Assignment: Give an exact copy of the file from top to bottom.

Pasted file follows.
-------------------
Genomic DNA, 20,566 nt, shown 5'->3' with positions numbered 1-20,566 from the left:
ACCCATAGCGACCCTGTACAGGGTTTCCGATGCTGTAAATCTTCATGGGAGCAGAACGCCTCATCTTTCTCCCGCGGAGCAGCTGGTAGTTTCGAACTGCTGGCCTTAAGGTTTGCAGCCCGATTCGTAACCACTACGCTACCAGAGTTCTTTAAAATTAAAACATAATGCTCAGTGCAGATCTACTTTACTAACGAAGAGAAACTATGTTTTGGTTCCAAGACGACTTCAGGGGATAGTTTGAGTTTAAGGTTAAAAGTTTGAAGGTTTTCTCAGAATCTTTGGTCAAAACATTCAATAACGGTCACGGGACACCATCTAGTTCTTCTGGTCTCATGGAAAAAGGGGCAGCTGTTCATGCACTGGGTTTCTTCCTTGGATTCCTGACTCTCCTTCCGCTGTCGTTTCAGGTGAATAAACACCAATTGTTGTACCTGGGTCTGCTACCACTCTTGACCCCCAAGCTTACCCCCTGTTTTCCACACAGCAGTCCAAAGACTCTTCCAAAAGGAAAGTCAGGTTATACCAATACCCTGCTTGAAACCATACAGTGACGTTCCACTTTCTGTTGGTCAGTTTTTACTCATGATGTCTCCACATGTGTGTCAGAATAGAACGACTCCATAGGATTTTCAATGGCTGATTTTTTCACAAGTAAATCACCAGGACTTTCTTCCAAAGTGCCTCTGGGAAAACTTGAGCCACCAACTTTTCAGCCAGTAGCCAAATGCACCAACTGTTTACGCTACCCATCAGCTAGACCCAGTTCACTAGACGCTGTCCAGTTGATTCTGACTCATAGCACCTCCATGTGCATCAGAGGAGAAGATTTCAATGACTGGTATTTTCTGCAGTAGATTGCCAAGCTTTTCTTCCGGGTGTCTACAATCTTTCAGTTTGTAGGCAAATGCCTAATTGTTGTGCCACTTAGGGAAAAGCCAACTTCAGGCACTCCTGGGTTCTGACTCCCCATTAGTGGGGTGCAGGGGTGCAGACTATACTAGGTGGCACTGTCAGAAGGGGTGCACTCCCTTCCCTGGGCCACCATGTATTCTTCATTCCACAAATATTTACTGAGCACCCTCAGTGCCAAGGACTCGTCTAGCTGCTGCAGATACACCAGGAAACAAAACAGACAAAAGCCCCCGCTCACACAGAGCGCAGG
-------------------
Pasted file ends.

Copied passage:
Genomic DNA, 20,566 nt, shown 5'->3' with positions numbered 1-20,566 from the left:
ACCCATAGCGACCCTGTACAGGGTTTCCGATGCTGTAAATCTTCATGGGAGCAGAACGCCTCATCTTTCTCCCGCGGAGCAGCTGGTAGTTTCGAACTGCTGGCCTTAAGGTTTGCAGCCCGATTCGTAACCACTACGCTACCAGAGTTCTTTAAAATTAAAACATAATGCTCAGTGCAGATCTACTTTACTAACGAAGAGAAACTATGTTTTGGTTCCAAGACGACTTCAGGGGATAGTTTGAGTTTAAGGTTAAAAGTTTGAAGGTTTTCTCAGAATCTTTGGTCAAAACATTCAATAACGGTCACGGGACACCATCTAGTTCTTCTGGTCTCATGGAAAAAGGGGCAGCTGTTCATGCACTGGGTTTCTTCCTTGGATTCCTGACTCTCCTTCCGCTGTCGTTTCAGGTGAATAAACACCAATTGTTGTACCTGGGTCTGCTACCACTCTTGACCCCCAAGCTTACCCCCTGTTTTCCACACAGCAGTCCAAAGACTCTTCCAAAAGGAAAGTCAGGTTATACCAATACCCTGCTTGAAACCATACAGTGACGTTCCACTTTCTGTTGGTCAGTTTTTACTCATGATGTCTCCACATGTGTGTCAGAATAGAACGACTCCATAGGATTTTCAATGGCTGATTTTTTCACAAGTAAATCACCAGGACTTTCTTCCAAAGTGCCTCTGGGAAAACTTGAGCCACCAACTTTTCAGCCAGTAGCCAAATGCACCAACTGTTTACGCTACCCATCAGCTAGACCCAGTTCACTAGACGCTGTCCAGTTGATTCTGACTCATAGCACCTCCATGTGCATCAGAGGAGAAGATTTCAATGACTGGTATTTTCTGCAGTAGATTGCCAAGCTTTTCTTCCGGGTGTCTACAATCTTTCAGTTTGTAGGCAAATGCCTAATTGTTGTGCCACTTAGGGAAAAGCCAACTTCAGGCACTCCTGGGTTCTGACTCCCCATTAGTGGGGTGCAGGGGTGCAGACTATACTAGGTGGCACTGTCAGAAGGGGTGCACTCCCTTCCCTGGGCCACCATGTATTCTTCATTCCACAAATATTTACTGAGCACCCTCAGTGCCAAGGACTCGTCTAGCTGCTGCAGATACACCAGGAAACAAAACAGACAAAAGCCCCCGCTCACACAGAGCGCAGG